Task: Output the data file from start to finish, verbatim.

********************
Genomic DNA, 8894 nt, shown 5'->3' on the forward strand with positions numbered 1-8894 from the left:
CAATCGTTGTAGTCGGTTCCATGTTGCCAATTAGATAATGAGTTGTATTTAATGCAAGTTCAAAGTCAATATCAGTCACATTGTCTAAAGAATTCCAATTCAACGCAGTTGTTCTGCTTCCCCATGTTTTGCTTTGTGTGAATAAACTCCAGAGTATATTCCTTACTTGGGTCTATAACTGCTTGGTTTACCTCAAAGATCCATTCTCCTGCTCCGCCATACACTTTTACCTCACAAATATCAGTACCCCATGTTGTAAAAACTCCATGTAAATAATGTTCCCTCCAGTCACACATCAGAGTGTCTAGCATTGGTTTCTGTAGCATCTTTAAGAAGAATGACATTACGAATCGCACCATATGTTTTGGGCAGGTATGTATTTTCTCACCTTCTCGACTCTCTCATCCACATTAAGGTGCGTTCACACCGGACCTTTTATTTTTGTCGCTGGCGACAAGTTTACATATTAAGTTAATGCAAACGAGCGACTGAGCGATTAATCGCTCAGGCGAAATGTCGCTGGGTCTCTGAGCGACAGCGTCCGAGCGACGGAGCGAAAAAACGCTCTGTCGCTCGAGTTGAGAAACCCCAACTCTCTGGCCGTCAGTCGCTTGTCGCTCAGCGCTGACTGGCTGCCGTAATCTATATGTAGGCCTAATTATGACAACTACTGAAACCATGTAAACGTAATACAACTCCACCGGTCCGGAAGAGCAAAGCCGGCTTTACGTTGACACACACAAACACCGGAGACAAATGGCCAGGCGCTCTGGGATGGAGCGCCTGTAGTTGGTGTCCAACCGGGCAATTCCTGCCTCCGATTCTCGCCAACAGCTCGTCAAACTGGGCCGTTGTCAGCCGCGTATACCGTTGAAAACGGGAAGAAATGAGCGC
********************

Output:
Genomic DNA, 8894 nt, shown 5'->3' on the forward strand with positions numbered 1-8894 from the left:
CAATCGTTGTAGTCGGTTCCATGTTGCCAATTAGATAATGAGTTGTATTTAATGCAAGTTCAAAGTCAATATCAGTCACATTGTCTAAAGAATTCCAATTCAACGCAGTTGTTCTGCTTCCCCATGTTTTGCTTTGTGTGAATAAACTCCAGAGTATATTCCTTACTTGGGTCTATAACTGCTTGGTTTACCTCAAAGATCCATTCTCCTGCTCCGCCATACACTTTTACCTCACAAATATCAGTACCCCATGTTGTAAAAACTCCATGTAAATAATGTTCCCTCCAGTCACACATCAGAGTGTCTAGCATTGGTTTCTGTAGCATCTTTAAGAAGAATGACATTACGAATCGCACCATATGTTTTGGGCAGGTATGTATTTTCTCACCTTCTCGACTCTCTCATCCACATTAAGGTGCGTTCACACCGGACCTTTTATTTTTGTCGCTGGCGACAAGTTTACATATTAAGTTAATGCAAACGAGCGACTGAGCGATTAATCGCTCAGGCGAAATGTCGCTGGGTCTCTGAGCGACAGCGTCCGAGCGACGGAGCGAAAAAACGCTCTGTCGCTCGAGTTGAGAAACCCCAACTCTCTGGCCGTCAGTCGCTTGTCGCTCAGCGCTGACTGGCTGCCGTAATCTATATGTAGGCCTAATTATGACAACTACTGAAACCATGTAAACGTAATACAACTCCACCGGTCCGGAAGAGCAAAGCCGGCTTTACGTTGACACACACAAACACCGGAGACAAATGGCCAGGCGCTCTGGGATGGAGCGCCTGTAGTTGGTGTCCAACCGGGCAATTCCTGCCTCCGATTCTCGCCAACAGCTCGTCAAACTGGGCCGTTGTCAGCCGCGTATACCGTTGAAAACGGGAAGAAATGAGCGC